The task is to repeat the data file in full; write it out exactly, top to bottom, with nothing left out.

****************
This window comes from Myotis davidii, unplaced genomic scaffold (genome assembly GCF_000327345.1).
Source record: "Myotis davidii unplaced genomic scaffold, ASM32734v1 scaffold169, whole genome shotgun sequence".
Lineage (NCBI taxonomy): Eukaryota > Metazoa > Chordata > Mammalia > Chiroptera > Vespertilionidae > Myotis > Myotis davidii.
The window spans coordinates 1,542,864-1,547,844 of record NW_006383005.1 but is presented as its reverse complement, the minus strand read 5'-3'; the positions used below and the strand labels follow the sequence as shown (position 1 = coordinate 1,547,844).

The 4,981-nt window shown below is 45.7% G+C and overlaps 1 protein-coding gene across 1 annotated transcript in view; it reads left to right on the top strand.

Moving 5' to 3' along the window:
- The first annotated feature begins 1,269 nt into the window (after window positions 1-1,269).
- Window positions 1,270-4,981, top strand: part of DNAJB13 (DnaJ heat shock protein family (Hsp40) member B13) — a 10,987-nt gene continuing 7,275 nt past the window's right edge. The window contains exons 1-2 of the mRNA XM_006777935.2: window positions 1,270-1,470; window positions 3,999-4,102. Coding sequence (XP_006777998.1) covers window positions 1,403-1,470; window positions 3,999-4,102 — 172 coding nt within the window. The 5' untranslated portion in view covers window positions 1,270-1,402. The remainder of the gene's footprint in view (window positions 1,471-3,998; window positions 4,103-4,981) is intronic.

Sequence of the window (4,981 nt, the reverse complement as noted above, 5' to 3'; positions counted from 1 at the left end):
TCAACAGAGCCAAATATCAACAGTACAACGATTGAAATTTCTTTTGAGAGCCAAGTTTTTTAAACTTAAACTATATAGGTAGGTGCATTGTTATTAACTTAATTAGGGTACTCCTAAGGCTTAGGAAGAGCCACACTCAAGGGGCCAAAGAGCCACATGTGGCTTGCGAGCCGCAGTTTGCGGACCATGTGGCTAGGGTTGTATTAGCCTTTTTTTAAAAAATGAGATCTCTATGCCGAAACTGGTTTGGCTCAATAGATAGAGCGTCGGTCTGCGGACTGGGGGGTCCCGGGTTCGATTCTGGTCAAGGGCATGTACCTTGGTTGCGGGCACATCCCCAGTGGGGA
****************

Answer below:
This window comes from Myotis davidii, unplaced genomic scaffold (genome assembly GCF_000327345.1).
Source record: "Myotis davidii unplaced genomic scaffold, ASM32734v1 scaffold169, whole genome shotgun sequence".
Lineage (NCBI taxonomy): Eukaryota > Metazoa > Chordata > Mammalia > Chiroptera > Vespertilionidae > Myotis > Myotis davidii.
The window spans coordinates 1,542,864-1,547,844 of record NW_006383005.1 but is presented as its reverse complement, the minus strand read 5'-3'; the positions used below and the strand labels follow the sequence as shown (position 1 = coordinate 1,547,844).

The 4,981-nt window shown below is 45.7% G+C and overlaps 1 protein-coding gene across 1 annotated transcript in view; it reads left to right on the top strand.

Moving 5' to 3' along the window:
- The first annotated feature begins 1,269 nt into the window (after window positions 1-1,269).
- Window positions 1,270-4,981, top strand: part of DNAJB13 (DnaJ heat shock protein family (Hsp40) member B13) — a 10,987-nt gene continuing 7,275 nt past the window's right edge. The window contains exons 1-2 of the mRNA XM_006777935.2: window positions 1,270-1,470; window positions 3,999-4,102. Coding sequence (XP_006777998.1) covers window positions 1,403-1,470; window positions 3,999-4,102 — 172 coding nt within the window. The 5' untranslated portion in view covers window positions 1,270-1,402. The remainder of the gene's footprint in view (window positions 1,471-3,998; window positions 4,103-4,981) is intronic.

Sequence of the window (4,981 nt, the reverse complement as noted above, 5' to 3'; positions counted from 1 at the left end):
TCAACAGAGCCAAATATCAACAGTACAACGATTGAAATTTCTTTTGAGAGCCAAGTTTTTTAAACTTAAACTATATAGGTAGGTGCATTGTTATTAACTTAATTAGGGTACTCCTAAGGCTTAGGAAGAGCCACACTCAAGGGGCCAAAGAGCCACATGTGGCTTGCGAGCCGCAGTTTGCGGACCATGTGGCTAGGGTTGTATTAGCCTTTTTTTAAAAAATGAGATCTCTATGCCGAAACTGGTTTGGCTCAATAGATAGAGCGTCGGTCTGCGGACTGGGGGGTCCCGGGTTCGATTCTGGTCAAGGGCATGTACCTTGGTTGCGGGCACATCCCCAGTGGGGA